Date
17 December 2017
China's one-child policy has shrunk the country's labor pool, hurting economic growth. Photo: Bloomberg
China's one-child policy has shrunk the country's labor pool, hurting economic growth. Photo: Bloomberg

Fewer Chinese than expected want second child

A year after China eased its one-child policy, fewer people than expected have applied for permission to have a second child, Reuters reported Monday, citing state media reports.

This development is raising concerns among experts that China could face a demographic crisis as birth rates decline, the news agency said.

While China is the world’s most populous nation with 1.34 billion people, many analysts say the one-child policy has shrunk the country’s labor pool, hurting economic growth. For the first time in decades the working age population fell in 2012.

According to China Youth Daily, about 30,000 families in Beijing, just 6.7 percent of those eligible, applied to have a second child.

The Beijing government said last year that it expected an extra 54,200 births annually as a result of the easing of the one-child policy.

In Liuzhou city, in the southern Guangxi region, only 20 percent of eligible families applied, while in Guilin city 30 percent applied. In central China’s Anhui province, just 12 percent applied, the newspaper said.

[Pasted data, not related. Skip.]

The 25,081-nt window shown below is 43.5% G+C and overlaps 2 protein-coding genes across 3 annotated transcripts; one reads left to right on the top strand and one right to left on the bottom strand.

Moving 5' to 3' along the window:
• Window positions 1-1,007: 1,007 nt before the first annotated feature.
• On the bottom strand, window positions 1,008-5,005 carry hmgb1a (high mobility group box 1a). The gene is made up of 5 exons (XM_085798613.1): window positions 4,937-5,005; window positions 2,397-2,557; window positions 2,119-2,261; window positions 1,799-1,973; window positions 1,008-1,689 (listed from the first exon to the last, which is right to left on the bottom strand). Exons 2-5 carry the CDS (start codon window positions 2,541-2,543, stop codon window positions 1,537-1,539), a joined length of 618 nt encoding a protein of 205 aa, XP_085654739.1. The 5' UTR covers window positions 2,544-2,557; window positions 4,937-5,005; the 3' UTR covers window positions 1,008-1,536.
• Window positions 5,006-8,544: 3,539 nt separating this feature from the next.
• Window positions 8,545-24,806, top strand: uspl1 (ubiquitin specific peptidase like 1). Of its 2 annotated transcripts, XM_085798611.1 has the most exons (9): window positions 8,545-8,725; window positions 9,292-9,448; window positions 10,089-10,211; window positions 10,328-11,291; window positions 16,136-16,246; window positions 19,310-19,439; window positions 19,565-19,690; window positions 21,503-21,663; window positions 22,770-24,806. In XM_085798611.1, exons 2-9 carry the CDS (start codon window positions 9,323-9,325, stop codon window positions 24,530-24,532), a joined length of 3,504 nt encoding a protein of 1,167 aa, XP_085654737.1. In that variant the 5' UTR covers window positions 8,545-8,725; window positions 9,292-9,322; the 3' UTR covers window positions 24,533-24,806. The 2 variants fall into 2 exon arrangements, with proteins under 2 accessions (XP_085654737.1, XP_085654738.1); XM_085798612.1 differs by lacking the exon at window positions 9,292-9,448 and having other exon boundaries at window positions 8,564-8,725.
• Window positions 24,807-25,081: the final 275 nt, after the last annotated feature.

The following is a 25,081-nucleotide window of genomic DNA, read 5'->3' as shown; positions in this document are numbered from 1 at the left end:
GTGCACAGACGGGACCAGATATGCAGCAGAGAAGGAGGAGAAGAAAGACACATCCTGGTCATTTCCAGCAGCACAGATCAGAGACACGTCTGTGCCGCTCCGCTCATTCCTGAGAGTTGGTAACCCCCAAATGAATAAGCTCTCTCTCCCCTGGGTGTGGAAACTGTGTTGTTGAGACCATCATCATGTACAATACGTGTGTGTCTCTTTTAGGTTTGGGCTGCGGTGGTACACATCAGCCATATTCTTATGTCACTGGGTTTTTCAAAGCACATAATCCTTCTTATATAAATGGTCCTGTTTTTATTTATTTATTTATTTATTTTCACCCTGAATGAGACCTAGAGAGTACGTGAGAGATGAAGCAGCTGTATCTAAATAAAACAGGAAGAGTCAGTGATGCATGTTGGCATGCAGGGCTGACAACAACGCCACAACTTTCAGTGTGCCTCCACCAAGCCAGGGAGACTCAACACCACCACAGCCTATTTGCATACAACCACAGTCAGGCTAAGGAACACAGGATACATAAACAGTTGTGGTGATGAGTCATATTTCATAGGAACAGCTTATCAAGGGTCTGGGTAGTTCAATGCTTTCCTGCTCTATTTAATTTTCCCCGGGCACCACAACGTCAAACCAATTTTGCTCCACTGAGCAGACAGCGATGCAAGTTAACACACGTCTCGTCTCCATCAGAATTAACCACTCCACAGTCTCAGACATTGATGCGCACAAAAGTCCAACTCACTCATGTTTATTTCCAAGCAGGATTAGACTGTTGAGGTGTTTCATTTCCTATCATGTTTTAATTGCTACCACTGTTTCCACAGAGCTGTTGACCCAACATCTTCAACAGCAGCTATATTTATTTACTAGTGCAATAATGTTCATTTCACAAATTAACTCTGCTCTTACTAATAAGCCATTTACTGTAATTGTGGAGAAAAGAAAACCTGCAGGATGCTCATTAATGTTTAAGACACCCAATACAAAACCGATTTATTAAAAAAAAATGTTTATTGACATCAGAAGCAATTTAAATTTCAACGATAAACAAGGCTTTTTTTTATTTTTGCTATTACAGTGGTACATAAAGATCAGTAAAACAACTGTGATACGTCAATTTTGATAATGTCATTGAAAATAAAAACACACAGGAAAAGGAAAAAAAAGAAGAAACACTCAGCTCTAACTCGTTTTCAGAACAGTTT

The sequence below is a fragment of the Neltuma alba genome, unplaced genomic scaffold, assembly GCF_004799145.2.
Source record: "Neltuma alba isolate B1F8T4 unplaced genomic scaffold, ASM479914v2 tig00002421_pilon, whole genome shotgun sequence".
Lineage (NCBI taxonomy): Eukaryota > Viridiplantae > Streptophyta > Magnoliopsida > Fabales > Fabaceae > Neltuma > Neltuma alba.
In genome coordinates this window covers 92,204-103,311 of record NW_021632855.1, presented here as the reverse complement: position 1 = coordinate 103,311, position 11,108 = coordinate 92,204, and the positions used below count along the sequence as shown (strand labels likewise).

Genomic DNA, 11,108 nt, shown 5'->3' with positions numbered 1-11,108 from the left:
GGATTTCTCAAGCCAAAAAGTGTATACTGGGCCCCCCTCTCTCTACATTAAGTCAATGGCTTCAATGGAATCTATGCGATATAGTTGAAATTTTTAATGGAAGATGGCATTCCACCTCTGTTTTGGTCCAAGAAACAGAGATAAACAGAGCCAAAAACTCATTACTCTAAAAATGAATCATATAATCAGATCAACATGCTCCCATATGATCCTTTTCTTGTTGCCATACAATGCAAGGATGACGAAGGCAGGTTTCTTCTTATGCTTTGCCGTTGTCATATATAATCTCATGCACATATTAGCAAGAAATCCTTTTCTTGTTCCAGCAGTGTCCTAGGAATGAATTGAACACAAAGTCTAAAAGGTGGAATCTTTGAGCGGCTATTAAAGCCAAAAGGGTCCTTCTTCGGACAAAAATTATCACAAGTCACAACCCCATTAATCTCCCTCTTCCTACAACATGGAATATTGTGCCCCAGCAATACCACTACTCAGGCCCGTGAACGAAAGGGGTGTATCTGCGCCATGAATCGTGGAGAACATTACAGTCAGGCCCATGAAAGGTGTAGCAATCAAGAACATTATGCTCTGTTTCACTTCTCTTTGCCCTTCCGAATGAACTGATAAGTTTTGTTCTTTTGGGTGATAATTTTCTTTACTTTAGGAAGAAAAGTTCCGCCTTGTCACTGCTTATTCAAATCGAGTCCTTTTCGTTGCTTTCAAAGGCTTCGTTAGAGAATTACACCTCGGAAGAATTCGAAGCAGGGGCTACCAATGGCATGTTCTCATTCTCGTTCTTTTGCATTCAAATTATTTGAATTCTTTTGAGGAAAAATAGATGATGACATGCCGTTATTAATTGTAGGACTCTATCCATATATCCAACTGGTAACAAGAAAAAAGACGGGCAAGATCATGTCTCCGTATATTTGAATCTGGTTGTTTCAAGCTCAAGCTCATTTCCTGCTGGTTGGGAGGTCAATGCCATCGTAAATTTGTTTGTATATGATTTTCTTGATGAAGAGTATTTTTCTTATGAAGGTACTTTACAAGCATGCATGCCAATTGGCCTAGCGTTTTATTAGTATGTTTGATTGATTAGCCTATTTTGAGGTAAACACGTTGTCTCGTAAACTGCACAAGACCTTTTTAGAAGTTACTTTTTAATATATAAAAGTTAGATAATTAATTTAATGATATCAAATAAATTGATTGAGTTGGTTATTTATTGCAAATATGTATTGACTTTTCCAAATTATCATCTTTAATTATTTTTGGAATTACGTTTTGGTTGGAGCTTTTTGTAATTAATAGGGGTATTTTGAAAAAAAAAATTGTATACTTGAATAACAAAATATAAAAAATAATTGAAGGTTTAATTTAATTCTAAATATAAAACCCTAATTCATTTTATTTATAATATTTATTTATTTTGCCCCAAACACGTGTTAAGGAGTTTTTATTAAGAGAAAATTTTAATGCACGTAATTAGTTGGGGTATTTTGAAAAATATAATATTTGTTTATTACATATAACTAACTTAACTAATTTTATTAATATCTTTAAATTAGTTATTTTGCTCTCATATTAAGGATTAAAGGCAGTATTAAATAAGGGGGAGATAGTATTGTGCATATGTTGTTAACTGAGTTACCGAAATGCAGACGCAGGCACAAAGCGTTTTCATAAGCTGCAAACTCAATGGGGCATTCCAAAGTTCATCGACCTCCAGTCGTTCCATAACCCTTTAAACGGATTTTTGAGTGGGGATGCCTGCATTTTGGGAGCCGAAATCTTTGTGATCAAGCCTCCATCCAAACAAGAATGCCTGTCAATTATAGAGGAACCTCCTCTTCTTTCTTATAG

The newspaper cited a demographic expert as saying that families were worried about the cost of raising a second child.

The National Health and Family Planning Commission said nearly 1 million couples have applied to have a second child, noting that the number was “in line with expectations”, according to a Xinhua News Agency report.

In late 2013, China said it would ease family planning restrictions by allowing couples to have a second child if one parent is an only child.

Critics say the relaxation of rules was too little, and came too late to reverse the substantial negative effects of the one-child policy on the economy and society.

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FL/CG

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